AMP will pay $5 million to compensate almost 50,000 superannuation fund members who ended up paying more in fees than the money they earned on their cash investments.
Australia's largest wealth manager has also uncovered further cases of customers being wrongly charged fees, which will lead to about $26 million being paid to millions of super members.
AMP has cut some administration fees after 47,000 people whose retirement savings are wholly invested in cash ended up with three years of negative returns.
AMP super trustees' chairman Rick Allert was asked why members who invested 100 per cent of their retirement savings in cash with AMP ended up with a substantially lower return than if they had just put it in an interest-bearing account with AMP bank.
"You'd have to ask the client," he told the banking royal commission on Thursday.
Senior counsel assisting the commission Michael Hodge QC asked: "Your point is why are they foolish enough to invest their superannuation with AMP?"
Mr Allert said that was not he was saying at all.
"I'm saying you would have to ask the client what's in their mind when they put money into a cash account."
The inquiry was shown statements for one member's $100,000 superannuation account, who Mr Allert noted held a cash account with AMP from at least 2014 to 2018.
"They left the cash there knowing the return they're getting."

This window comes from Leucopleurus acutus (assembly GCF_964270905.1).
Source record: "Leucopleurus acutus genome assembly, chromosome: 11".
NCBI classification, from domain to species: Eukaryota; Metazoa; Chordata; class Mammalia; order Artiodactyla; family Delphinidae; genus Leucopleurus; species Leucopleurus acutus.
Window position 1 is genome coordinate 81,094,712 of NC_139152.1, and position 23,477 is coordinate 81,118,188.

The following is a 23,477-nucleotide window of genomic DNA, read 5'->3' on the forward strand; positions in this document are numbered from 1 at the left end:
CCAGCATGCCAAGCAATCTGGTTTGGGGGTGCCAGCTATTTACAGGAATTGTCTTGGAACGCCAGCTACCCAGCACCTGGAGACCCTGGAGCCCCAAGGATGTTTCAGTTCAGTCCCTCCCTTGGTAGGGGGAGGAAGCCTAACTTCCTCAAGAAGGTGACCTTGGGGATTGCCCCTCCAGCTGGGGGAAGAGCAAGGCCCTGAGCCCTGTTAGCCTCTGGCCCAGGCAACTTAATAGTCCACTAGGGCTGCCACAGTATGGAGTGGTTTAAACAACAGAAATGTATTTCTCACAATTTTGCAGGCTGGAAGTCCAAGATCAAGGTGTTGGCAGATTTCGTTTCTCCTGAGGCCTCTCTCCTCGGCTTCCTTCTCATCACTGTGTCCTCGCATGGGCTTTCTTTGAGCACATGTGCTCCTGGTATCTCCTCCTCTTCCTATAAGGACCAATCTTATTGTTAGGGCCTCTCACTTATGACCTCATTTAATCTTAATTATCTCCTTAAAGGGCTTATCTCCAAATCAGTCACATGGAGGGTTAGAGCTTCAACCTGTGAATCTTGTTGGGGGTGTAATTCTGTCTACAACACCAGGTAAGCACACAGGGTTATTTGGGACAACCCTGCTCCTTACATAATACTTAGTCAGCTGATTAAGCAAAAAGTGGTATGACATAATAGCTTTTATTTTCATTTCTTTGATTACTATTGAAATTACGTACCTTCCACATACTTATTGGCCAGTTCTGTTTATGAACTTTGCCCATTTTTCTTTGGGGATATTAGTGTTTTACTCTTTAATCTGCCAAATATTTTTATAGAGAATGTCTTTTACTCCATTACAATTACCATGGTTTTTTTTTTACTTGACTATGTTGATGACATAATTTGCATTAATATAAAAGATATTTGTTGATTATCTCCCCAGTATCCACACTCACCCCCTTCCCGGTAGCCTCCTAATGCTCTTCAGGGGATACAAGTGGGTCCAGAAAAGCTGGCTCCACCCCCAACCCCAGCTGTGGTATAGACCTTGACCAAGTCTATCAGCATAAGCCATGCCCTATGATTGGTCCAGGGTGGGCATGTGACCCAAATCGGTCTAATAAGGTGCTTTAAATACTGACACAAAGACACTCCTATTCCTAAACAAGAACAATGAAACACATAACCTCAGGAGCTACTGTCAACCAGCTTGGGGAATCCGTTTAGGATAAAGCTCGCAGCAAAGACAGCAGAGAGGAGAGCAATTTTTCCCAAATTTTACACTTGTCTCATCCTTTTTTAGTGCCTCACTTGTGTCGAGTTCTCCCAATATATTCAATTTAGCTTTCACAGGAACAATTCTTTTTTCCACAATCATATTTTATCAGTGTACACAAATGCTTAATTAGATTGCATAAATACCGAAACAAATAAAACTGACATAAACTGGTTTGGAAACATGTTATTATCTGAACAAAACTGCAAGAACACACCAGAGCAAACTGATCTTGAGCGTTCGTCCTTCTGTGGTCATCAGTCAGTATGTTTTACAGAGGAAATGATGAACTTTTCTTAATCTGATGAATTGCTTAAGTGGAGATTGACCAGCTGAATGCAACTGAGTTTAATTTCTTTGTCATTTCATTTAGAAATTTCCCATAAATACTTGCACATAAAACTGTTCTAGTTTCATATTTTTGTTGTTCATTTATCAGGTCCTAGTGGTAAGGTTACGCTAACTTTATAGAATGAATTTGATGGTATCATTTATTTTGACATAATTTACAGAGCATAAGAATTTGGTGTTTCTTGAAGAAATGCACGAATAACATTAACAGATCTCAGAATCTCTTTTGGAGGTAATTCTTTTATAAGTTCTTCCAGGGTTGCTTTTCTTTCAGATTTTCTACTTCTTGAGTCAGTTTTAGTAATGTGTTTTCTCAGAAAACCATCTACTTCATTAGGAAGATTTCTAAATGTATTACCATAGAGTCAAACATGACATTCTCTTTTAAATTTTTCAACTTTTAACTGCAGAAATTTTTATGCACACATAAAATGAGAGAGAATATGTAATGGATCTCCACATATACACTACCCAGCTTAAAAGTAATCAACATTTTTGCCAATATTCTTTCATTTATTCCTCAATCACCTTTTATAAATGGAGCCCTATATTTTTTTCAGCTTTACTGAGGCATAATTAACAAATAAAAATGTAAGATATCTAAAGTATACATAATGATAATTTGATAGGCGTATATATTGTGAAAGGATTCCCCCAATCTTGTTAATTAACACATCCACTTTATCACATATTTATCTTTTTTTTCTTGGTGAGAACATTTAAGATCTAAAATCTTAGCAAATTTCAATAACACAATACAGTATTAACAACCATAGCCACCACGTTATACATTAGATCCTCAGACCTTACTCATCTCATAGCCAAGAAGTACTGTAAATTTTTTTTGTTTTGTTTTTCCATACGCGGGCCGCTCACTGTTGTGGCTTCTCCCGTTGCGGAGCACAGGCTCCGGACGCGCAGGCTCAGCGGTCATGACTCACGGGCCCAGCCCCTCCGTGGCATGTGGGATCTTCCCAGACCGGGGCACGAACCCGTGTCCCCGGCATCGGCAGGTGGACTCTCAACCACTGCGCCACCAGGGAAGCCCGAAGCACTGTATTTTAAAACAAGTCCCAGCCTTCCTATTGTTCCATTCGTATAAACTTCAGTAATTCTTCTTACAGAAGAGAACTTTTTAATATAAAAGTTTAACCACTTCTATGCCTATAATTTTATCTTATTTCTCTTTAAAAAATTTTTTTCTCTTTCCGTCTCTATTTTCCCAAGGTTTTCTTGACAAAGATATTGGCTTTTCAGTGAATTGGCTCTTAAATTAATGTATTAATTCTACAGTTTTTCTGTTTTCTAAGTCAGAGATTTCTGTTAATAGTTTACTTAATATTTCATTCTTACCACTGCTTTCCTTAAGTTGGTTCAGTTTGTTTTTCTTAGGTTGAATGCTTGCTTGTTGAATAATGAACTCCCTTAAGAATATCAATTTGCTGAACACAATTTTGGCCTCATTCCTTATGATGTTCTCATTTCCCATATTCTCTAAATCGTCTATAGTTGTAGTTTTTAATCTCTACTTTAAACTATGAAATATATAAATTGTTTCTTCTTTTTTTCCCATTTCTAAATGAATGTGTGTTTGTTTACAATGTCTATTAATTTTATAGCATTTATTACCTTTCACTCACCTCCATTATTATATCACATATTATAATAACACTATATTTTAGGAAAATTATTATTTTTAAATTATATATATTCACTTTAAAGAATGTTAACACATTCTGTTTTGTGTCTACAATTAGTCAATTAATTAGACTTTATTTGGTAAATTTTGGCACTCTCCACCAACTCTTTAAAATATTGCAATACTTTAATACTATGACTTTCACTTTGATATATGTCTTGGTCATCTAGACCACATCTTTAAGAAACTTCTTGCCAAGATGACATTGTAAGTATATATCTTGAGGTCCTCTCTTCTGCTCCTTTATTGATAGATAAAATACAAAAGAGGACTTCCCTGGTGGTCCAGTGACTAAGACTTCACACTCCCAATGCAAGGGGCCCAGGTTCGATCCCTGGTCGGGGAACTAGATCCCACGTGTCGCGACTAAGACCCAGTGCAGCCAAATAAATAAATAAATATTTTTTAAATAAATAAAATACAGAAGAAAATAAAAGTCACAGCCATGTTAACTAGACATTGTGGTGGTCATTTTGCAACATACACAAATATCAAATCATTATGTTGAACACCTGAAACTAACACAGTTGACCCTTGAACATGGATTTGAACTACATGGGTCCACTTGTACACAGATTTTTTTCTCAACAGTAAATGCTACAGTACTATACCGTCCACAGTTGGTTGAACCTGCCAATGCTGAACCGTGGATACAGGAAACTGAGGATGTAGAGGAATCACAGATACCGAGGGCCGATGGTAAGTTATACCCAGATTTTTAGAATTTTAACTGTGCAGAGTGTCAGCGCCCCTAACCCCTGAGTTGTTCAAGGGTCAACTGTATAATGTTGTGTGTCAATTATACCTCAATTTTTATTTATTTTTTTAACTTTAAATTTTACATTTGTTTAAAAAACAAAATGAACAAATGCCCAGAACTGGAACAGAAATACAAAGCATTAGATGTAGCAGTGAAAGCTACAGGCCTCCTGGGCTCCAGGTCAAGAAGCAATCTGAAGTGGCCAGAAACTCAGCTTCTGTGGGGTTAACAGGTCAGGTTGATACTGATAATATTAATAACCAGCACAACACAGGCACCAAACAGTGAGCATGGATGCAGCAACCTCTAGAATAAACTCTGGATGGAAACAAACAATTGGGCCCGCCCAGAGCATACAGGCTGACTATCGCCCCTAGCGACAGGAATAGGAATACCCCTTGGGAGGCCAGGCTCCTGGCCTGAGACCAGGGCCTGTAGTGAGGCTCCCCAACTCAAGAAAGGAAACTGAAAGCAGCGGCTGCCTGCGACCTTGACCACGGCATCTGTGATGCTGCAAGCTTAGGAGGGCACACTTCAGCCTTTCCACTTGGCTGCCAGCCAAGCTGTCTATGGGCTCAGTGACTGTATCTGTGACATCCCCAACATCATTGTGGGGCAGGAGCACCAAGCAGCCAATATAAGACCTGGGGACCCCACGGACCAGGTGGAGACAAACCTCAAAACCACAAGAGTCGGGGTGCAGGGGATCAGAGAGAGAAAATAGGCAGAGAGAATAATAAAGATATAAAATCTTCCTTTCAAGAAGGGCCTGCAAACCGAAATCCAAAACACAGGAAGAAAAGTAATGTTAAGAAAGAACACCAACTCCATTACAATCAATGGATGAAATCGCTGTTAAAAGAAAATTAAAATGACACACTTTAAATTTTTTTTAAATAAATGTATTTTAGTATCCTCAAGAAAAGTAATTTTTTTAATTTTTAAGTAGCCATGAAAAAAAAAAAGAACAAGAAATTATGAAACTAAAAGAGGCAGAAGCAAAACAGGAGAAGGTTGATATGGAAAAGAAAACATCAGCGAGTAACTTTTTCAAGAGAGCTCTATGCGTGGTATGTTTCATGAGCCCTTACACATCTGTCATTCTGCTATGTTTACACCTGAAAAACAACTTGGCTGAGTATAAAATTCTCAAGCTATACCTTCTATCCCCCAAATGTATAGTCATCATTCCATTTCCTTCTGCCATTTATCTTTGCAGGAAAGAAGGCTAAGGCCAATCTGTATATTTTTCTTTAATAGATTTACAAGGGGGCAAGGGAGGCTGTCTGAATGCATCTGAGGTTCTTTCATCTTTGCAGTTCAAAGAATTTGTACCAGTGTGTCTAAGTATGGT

The commission heard the issue about negative returns was limited to a small number of AMP's cash investment options.
"Where people have had a negative return, they will have their fees reduced in accordance with this and be compensated for the cost that has been to them for having that negative return over the last three years," Mr Allert said.
About 12,500 current members with $43 million invested were affected, with former fund members to also share in the $5 million compensation.
The administration fees for some cash investment options in two AMP super funds have been cut - in some cases by more than half - to 50-70 basis points.
AMP said cash as an investment option carries relatively low risk but also generates relatively-low returns.
"Super funds, in general, are not designed to be 100 per cent invested in cash," it said.
AMP will also pay compensation of $23 million and $3-3.5 million over issues involving charges by investment manager AMP Capital.
The super trustees' director of regulatory governance Rachel Sansom said it equated to between $6-8 per superannuation member and $1 for the other issue.
Each issue is believed to have affected about three million members.
AMP also said 6300 AMP Flexible Super members may have been charged plan service fees in error after they ceased working for an employer, with the financial impact estimated at $1 million.
The fees-for-no-service scandal revealed by the commission in April led to the departure of AMP's CEO and chair, amid suggestions the company could face criminal charges for lying to the corporate regulator.
Australian Associated Press